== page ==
Children with developmental coordination disorder: can underlying perceptual disability be remediated through specific training?
Journal article, Peer reviewed
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Original versionPsychological Reports. 2017, 1-13. 10.1177/0033294116687761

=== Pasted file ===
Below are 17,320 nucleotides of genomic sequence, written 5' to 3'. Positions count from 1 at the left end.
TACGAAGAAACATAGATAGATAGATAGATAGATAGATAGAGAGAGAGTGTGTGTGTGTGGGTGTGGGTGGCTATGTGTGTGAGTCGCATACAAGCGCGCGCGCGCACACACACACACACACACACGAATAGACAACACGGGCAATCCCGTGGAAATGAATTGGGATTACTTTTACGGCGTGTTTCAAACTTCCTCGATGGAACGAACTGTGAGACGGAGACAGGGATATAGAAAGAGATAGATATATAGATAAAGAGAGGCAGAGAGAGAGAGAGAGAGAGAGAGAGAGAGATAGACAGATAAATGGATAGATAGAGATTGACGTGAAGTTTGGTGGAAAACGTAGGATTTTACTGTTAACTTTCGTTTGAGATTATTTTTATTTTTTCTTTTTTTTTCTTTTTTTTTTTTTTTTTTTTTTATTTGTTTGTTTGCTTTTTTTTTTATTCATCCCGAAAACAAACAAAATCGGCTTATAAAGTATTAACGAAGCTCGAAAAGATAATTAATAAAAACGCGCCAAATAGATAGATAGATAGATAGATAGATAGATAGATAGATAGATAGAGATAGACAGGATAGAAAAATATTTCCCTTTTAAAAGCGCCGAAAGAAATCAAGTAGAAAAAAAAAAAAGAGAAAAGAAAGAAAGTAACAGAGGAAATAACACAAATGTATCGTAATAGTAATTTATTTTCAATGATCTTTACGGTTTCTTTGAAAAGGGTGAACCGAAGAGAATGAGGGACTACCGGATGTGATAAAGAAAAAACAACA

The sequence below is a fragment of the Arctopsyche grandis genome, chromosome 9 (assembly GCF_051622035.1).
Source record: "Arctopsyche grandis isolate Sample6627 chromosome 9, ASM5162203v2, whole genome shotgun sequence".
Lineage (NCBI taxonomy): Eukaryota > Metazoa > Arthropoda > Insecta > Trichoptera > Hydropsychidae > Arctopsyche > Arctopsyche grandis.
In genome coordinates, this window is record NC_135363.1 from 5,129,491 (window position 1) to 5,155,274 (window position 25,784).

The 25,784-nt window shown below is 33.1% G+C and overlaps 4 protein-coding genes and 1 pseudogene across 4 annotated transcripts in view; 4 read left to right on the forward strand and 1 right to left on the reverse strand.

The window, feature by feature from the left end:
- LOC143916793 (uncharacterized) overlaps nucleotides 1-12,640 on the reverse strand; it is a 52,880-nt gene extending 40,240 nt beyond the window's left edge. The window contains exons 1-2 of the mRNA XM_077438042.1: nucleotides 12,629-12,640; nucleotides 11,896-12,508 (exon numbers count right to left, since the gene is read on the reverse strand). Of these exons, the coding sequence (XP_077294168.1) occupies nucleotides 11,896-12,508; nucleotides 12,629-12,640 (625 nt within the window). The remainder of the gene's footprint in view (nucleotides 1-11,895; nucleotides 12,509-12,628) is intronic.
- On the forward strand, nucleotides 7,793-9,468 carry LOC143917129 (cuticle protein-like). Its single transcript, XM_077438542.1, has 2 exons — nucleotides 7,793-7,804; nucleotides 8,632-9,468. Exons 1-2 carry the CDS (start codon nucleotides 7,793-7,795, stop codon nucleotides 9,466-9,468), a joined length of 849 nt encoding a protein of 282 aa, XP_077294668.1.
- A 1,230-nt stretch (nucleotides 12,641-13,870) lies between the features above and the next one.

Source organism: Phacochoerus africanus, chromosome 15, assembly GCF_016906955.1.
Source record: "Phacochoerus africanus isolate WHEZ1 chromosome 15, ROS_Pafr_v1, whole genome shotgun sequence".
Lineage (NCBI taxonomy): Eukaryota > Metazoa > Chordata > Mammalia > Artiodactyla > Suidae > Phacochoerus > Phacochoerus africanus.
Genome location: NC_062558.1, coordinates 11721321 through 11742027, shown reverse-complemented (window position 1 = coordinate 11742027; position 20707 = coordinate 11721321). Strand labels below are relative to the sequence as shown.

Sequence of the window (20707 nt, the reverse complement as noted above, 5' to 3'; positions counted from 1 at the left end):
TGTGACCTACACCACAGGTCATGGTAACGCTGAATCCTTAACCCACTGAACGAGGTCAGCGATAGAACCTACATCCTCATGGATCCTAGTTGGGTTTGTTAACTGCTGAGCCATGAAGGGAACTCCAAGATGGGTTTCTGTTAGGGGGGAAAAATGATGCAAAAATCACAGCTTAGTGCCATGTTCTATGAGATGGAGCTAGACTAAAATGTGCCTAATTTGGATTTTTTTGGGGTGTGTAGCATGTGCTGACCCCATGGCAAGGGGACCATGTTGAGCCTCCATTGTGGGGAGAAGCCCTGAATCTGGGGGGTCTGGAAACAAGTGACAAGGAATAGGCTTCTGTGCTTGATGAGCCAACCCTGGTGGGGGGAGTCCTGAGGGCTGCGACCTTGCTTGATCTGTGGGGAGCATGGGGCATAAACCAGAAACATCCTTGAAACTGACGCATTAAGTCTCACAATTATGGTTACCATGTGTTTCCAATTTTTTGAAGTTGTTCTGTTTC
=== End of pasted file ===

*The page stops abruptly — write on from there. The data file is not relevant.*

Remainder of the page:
This study tested the effect of task-specific training of a perceptual ability for children with Developmental Coordination Disorder (DCD) compared to control children. A manual matching task (target location and pointing task) was used, which required the children to locate target pins either visually (seen target) or proprioceptively (felt target), while matching to the located target was always carried out without vision. Thirty-one children (11–12 years) were selected based on teacher statements regarding everyday motor skill performance, the DSM-IV criteria, and the Movement ABC test. Based on this, 10 children with obvious motor problems were placed in the DCD group (Trg-DCD), 9 children with no identified motor problems were placed in a training group (Trg-N), and 12 children also with no identified motor problems were placed in a control group. All the children were tested pre and post to training on a manual matching task. In the pretest, the children in the DCD group were significantly inferior to the control groups in the proprioceptive condition with both the preferred and nonpreferred hands. In the posttest, after the training periode was completed, the DCD subjects showed significant improvement in the proprioceptive condition for both preferred and nonpreferred hands. For the other groups, no significant training effects were observed across the training period. It is concluded that children in the DCD group may benefit from specific training of perceptual abilities, because they have motor control resources not exploited due to a lack of relevant experience.